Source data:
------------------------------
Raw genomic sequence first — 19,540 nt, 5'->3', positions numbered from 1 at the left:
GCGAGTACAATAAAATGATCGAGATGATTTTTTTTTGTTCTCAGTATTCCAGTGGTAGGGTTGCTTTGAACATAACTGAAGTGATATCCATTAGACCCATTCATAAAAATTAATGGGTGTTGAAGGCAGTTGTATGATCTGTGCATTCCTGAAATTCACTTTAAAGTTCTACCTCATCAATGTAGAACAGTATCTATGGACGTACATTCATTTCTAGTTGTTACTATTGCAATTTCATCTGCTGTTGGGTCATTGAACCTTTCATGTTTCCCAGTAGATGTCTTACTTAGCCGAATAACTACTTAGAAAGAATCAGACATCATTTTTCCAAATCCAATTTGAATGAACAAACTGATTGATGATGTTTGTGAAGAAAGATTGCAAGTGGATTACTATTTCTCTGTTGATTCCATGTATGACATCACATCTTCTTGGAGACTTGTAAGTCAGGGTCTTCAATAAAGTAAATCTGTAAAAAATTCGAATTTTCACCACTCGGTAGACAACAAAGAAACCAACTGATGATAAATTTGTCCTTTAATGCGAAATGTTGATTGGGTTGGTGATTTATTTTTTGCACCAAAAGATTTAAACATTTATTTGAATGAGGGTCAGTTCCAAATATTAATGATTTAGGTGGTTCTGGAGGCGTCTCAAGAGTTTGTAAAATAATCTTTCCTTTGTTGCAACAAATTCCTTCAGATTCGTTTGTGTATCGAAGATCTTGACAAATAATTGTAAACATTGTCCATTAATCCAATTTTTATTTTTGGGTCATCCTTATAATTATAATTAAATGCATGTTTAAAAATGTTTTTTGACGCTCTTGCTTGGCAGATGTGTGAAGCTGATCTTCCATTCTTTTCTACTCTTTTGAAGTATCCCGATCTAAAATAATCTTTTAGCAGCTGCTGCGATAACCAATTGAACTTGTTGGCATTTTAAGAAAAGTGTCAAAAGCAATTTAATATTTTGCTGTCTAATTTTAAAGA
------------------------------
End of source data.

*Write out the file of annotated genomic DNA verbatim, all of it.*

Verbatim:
Raw genomic sequence first — 19,540 nt, 5'->3', positions numbered from 1 at the left:
GCGAGTACAATAAAATGATCGAGATGATTTTTTTTTGTTCTCAGTATTCCAGTGGTAGGGTTGCTTTGAACATAACTGAAGTGATATCCATTAGACCCATTCATAAAAATTAATGGGTGTTGAAGGCAGTTGTATGATCTGTGCATTCCTGAAATTCACTTTAAAGTTCTACCTCATCAATGTAGAACAGTATCTATGGACGTACATTCATTTCTAGTTGTTACTATTGCAATTTCATCTGCTGTTGGGTCATTGAACCTTTCATGTTTCCCAGTAGATGTCTTACTTAGCCGAATAACTACTTAGAAAGAATCAGACATCATTTTTCCAAATCCAATTTGAATGAACAAACTGATTGATGATGTTTGTGAAGAAAGATTGCAAGTGGATTACTATTTCTCTGTTGATTCCATGTATGACATCACATCTTCTTGGAGACTTGTAAGTCAGGGTCTTCAATAAAGTAAATCTGTAAAAAATTCGAATTTTCACCACTCGGTAGACAACAAAGAAACCAACTGATGATAAATTTGTCCTTTAATGCGAAATGTTGATTGGGTTGGTGATTTATTTTTTGCACCAAAAGATTTAAACATTTATTTGAATGAGGGTCAGTTCCAAATATTAATGATTTAGGTGGTTCTGGAGGCGTCTCAAGAGTTTGTAAAATAATCTTTCCTTTGTTGCAACAAATTCCTTCAGATTCGTTTGTGTATCGAAGATCTTGACAAATAATTGTAAACATTGTCCATTAATCCAATTTTTATTTTTGGGTCATCCTTATAATTATAATTAAATGCATGTTTAAAAATGTTTTTTGACGCTCTTGCTTGGCAGATGTGTGAAGCTGATCTTCCATTCTTTTCTACTCTTTTGAAGTATCCCGATCTAAAATAATCTTTTAGCAGCTGCTGCGATAACCAATTGAACTTGTTGGCATTTTAAGAAAAGTGTCAAAAGCAATTTAATATTTTGCTGTCTAATTTTAAAGA